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This study examines the demographic correlates of psychological distress and psychological well-being among older African American and black Caribbean adults. Analysis of the National Survey of American Life revealed that psychological well-being and psychological distress are distinct concepts. Findings also identify distinct correlates of psychol...
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Research suggests that an individual's personality traits may mediate the relationship between social support and mental health. This study uses two national data sets to test a conceptual model that integrates personality, social support, negative interactions, and psychological distress. Results suggest that, beyond the influence of personality,...
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This study examined demographic predictors of attitudes regarding religious coping (i.e., prayer during stressful times and look to God for support, strength and guidance) within a national sample of African American, Caribbean Blacks and non-Hispanic Whites (National Survey of American Life). The findings demonstrate significant Black-White differ...
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This study investigated the correlates of relationship satisfaction, marriage expectations, and relationship longevity among unmarried African American and Black Caribbean (Caribbean Black) adults who are in a romantic relationship. The study used data from the National Survey of American Life, a national representative sample of African Americans...
Article
This study examines the correlates of marital satisfaction using data from a national probability sample of African Americans (N = 962) and Black Caribbeans (N = 560). Findings reveal differences between African Americans and Black Caribbeans, and men and women within those groups, in the predictors of marital satisfaction. Black Caribbean women re...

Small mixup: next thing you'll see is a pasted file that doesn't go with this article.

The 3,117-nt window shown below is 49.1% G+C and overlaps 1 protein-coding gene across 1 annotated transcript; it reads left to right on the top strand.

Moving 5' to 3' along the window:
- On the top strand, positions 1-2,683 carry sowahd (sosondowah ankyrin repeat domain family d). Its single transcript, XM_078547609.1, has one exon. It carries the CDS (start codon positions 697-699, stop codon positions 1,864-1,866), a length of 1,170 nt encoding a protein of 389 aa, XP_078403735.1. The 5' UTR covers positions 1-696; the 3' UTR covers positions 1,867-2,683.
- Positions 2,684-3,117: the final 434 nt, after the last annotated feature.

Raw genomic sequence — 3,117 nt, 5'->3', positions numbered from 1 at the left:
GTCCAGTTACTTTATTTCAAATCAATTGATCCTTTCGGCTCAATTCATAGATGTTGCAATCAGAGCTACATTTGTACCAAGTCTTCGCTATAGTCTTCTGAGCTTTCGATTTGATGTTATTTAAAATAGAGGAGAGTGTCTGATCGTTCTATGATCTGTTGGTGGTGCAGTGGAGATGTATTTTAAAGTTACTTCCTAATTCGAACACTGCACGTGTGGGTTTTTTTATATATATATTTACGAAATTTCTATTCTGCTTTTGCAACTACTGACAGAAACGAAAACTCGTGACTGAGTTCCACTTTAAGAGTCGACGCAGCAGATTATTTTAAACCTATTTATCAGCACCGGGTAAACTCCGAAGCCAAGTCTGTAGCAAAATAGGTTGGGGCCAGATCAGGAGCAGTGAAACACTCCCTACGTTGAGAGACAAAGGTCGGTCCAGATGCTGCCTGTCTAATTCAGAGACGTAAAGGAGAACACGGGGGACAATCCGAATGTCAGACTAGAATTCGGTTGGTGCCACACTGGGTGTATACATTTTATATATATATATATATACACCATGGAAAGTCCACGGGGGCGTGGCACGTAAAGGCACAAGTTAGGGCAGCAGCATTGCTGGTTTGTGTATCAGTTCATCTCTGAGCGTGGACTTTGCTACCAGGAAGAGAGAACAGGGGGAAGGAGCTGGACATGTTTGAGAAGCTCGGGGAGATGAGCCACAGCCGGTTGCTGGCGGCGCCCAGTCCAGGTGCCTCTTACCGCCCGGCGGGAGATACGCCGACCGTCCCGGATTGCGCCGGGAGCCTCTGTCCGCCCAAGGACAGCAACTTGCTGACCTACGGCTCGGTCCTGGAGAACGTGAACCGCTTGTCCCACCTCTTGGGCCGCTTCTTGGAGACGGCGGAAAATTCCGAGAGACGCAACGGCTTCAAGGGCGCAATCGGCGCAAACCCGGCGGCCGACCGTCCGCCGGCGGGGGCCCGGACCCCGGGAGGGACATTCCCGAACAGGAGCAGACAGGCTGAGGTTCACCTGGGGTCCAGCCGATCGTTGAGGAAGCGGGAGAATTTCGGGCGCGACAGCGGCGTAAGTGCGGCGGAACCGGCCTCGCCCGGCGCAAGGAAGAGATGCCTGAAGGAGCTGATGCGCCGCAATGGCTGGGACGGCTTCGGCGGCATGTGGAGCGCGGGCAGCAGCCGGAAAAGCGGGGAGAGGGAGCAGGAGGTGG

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This study examines the impact of financial strain, social support, and negative interactions on depressive symptoms among African Americans and the role of mastery as a mediator in these relationships. Structural equation modeling and baseline data from the Americans' Changing Lives Study were used to test these relationships among a sample of Afr...
Article
Latent profile analysis was used to summarize profiles of depressive symptoms among a nationally representative sample of US-born and Caribbean-born Blacks. Analyses are based on the responses of 4915 African Americans and Caribbean Blacks from the National Survey of American Life. A high symptoms and a low symptoms class were identified. Age, gend...
Chapter
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169 Given its pervasiveness in American social life, race as a construct and topic has a long history of scholarship and debate in sociology and a corresponding research literature, albeit not as extensive, in the sociology of mental health. We argue that inquiries about race and its consequences tend to reflect existing attitudes during different...